If you’ve ever felt exhausted, overwhelmed and unable to cope with the demands of life, chances are you’ve reached a point of burnout. While burnout isn’t a medical diagnosis, it’s still a condition that shouldn’t be ignored. Affecting our physical, mental and emotional state, burnout is often experienced when we’re subjected to excessive prolonged stress.
Now with millions of people on lockdown worldwide, individuals are being exhausted in a whole new way as burnout morphs during this pandemic. Whether it’s working remotely while balancing pressing family needs, the pressures of social media to make sure your quarantine doesn’t go to “waste,” or juggling an onslaught of dilemmas we haven’t faced before, many of us are feeling a new kind of pressure just to keep up. Fortunately, there are ways to understand why we feel this novel type of burnout while knowing how to keep it at bay too.
How Burnout Manifests during COVID-19
Traditionally when we think about burnout, it’s usually seen as the result of repeatedly grinding through work days beyond the hours of 9 to 5. However when burnout occurs during a crisis like COVID-19, experts believe it emerges from something called ‘decision fatigue’.
With news and information constantly changing, the pandemic is forcing individuals to rapidly grapple with difficult decisions in a troubling new context. Prior to COVID-19, we wouldn’t have to think twice about the ethical implications of ordering delivery, going out for groceries, or running into an elderly neighbour. Simply put, we’re being subjected to a psychological stress most of us haven’t had to experience in modern times.
As people are still trying to figure out how to exist in the new world, it may feel like a herculean effort just to structure your day or prioritize tasks. This is the result of decision fatigue as we now have to deal with a range of decisions from seemingly life-or-death scenarios to harmless dilemmas like what to have for dinner. Combined with the added pressure of making smart, safe choices for ourselves, our families and our communities, this can all induce a pandemic-specific burnout.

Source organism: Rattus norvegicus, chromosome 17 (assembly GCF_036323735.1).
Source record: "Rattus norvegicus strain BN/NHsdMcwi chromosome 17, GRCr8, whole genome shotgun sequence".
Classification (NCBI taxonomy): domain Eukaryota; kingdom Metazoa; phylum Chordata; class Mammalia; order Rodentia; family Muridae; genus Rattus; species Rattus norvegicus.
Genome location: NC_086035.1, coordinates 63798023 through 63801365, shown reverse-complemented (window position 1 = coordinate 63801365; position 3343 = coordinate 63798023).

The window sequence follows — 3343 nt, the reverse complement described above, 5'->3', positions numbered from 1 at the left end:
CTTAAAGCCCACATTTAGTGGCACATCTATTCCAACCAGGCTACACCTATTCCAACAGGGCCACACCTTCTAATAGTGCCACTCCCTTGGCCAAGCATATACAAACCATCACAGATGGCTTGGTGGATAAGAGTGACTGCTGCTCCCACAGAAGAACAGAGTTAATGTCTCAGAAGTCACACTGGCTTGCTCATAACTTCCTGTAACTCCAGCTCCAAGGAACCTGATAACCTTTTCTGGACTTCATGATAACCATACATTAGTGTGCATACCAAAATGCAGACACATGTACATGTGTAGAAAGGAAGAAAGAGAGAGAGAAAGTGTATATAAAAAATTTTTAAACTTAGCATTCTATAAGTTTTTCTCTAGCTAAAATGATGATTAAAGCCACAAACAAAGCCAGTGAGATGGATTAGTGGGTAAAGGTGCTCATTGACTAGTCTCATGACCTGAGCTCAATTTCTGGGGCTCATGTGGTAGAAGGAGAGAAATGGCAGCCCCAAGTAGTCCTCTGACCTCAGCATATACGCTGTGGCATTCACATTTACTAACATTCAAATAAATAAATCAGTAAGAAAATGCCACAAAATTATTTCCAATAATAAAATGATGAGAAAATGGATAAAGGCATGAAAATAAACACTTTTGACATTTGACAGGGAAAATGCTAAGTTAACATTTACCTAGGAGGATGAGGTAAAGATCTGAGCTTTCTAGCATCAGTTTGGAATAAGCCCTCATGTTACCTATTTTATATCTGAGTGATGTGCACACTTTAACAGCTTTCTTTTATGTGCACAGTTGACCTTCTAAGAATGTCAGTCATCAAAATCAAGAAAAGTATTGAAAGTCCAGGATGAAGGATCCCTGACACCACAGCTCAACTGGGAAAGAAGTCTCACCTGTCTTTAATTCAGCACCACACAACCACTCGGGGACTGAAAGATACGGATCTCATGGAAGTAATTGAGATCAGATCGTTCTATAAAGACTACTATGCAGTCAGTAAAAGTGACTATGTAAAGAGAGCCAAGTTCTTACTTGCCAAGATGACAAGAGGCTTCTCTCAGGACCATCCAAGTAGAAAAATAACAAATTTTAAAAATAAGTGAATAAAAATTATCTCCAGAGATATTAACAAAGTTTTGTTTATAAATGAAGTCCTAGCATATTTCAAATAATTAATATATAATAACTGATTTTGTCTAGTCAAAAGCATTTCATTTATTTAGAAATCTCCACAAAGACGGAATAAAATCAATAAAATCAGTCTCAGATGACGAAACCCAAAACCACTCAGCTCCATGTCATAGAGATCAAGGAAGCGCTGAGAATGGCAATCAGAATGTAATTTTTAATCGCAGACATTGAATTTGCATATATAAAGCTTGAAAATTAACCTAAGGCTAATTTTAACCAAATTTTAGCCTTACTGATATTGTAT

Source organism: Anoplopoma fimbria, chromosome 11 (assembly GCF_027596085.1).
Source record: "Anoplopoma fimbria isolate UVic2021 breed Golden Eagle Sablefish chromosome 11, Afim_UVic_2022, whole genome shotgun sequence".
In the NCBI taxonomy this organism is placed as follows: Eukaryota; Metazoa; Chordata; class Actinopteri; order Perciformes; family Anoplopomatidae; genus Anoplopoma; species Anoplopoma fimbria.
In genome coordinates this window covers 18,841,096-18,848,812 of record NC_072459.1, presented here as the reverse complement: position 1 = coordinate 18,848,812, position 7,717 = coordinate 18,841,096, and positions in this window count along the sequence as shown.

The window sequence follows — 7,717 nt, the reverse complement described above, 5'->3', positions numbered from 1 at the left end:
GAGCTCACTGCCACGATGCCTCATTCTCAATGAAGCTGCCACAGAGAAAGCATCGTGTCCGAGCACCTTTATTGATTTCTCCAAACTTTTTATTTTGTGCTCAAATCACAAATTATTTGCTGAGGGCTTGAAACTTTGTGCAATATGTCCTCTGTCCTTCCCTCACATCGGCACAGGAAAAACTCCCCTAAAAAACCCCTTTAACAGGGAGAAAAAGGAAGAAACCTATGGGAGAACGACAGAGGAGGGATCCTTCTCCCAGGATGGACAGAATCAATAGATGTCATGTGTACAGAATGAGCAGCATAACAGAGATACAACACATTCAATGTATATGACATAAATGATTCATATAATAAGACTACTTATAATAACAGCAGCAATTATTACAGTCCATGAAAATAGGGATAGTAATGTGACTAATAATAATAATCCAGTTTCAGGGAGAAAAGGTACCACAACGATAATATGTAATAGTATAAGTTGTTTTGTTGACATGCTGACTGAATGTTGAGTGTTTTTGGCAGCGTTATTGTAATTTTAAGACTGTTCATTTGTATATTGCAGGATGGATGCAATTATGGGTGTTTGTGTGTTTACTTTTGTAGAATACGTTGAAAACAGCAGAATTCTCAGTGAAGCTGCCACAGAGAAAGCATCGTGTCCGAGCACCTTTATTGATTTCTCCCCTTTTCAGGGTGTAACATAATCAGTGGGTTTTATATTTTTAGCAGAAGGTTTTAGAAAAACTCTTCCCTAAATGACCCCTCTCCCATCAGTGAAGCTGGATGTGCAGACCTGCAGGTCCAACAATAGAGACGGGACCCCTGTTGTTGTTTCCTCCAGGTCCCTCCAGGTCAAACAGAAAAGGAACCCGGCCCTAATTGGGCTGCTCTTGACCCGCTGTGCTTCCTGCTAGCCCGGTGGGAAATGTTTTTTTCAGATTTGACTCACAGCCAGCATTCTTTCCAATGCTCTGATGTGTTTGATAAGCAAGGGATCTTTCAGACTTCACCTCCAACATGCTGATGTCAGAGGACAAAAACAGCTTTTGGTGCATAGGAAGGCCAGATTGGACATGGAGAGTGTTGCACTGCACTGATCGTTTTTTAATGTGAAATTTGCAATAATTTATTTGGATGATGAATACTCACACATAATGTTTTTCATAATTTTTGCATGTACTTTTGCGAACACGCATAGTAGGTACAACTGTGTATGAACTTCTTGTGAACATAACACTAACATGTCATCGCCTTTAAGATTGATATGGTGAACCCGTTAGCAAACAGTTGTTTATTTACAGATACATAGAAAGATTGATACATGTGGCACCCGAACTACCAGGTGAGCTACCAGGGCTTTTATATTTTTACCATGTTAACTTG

Why Relaxing May Be Easier Said than Done
It goes without saying that experiencing some emotional exhaustion and anxiety is to be expected right now. However compared to our pre-pandemic times, our burnout may be further exacerbated by not having access to our usual coping mechanisms, such as going to the gym or taking a creative class. Meanwhile trying to pick up a new hobby or outlet for stress relief may do more harm than good. As social media posts urge people to use this time to give into their passion projects or learn a new skill, this can be a source of stress for some if there’s already underlying feelings that they’re not being productive enough.
Despite having more time on your hands, experts caution to not let guilt be a deciding factor in how you manage burnout. Rather than trying to forcefully pick up something new, it’s recommended that people rely on things or activities that actually work for them. Whether it’s going on a walk, meditating or a Netflix binge session, there’s no right or wrong. By relying on hobbies you already have or at least ones you know will actually make you happy, you’ll be able to more effectively manage any feelings of anxiety or stress.
Keep the End in Sight
From financial fears to job security, concerns about family, or disappointment over missed milestones and cancelled trips, this pandemic has initiated a variety of new concerns for individuals. Even though it may seem like we’re only at the tip of the iceberg, experts stress the importance of keeping the big picture in mind which is that this will all eventually pass. While there may be a lot of difficult and scary moments between point A and point B, the fact remains that point B exists. As long as you’re patient and allow yourself to take things day by day, just try to remember that with each day that passes you'll be closer to putting all of this behind you.